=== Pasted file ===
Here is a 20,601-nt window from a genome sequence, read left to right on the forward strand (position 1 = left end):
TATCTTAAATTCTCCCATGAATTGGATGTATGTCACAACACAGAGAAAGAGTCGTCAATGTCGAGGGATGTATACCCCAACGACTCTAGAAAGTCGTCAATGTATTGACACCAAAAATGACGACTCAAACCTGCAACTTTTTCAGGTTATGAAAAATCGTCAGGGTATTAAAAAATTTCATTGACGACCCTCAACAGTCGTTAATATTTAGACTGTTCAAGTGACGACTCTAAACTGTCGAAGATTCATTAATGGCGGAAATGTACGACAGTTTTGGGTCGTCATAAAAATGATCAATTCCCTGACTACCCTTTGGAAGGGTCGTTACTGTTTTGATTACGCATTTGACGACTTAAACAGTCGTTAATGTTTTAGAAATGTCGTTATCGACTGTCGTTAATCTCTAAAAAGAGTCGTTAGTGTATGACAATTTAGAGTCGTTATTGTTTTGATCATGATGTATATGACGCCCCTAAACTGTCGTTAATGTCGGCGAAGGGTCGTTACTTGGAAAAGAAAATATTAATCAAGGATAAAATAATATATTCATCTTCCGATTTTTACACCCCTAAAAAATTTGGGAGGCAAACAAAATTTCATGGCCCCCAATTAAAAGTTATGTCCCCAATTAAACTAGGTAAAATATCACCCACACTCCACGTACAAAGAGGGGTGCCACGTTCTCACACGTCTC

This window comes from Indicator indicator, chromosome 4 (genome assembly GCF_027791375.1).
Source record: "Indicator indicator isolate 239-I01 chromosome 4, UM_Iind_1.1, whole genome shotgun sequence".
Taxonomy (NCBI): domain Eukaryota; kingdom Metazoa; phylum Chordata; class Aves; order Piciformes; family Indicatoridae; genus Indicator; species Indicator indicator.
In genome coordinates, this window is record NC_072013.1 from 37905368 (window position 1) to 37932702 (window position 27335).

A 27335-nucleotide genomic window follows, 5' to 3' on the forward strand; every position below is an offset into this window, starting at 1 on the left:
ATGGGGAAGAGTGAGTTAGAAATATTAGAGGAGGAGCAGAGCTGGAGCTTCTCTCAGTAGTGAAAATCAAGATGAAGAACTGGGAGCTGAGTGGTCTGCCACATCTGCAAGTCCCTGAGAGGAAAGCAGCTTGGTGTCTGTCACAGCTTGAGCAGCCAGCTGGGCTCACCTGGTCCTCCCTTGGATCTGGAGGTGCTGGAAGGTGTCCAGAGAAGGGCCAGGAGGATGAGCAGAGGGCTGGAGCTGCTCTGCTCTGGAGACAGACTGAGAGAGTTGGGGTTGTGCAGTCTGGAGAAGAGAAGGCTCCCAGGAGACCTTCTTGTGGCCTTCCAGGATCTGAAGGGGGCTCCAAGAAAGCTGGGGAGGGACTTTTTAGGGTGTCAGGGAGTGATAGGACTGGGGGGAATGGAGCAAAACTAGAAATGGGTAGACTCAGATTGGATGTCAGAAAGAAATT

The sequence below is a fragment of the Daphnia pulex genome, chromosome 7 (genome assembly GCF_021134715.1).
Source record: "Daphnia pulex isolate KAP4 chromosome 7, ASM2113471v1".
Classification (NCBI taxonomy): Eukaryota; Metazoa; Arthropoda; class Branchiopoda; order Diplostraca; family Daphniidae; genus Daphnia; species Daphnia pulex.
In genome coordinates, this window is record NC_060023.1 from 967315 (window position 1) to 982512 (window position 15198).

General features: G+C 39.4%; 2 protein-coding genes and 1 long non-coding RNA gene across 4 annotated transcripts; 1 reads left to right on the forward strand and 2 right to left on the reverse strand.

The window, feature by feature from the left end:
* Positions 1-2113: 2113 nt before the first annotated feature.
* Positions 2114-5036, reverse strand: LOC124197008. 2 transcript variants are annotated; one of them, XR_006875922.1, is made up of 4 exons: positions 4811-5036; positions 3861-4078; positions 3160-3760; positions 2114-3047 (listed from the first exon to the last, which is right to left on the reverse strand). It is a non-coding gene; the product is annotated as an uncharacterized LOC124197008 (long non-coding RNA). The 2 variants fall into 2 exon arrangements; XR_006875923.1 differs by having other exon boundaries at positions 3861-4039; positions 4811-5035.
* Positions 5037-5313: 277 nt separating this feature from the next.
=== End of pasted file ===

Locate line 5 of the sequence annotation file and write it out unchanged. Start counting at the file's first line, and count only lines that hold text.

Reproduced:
Taxonomy (NCBI): domain Eukaryota; kingdom Metazoa; phylum Chordata; class Aves; order Piciformes; family Indicatoridae; genus Indicator; species Indicator indicator.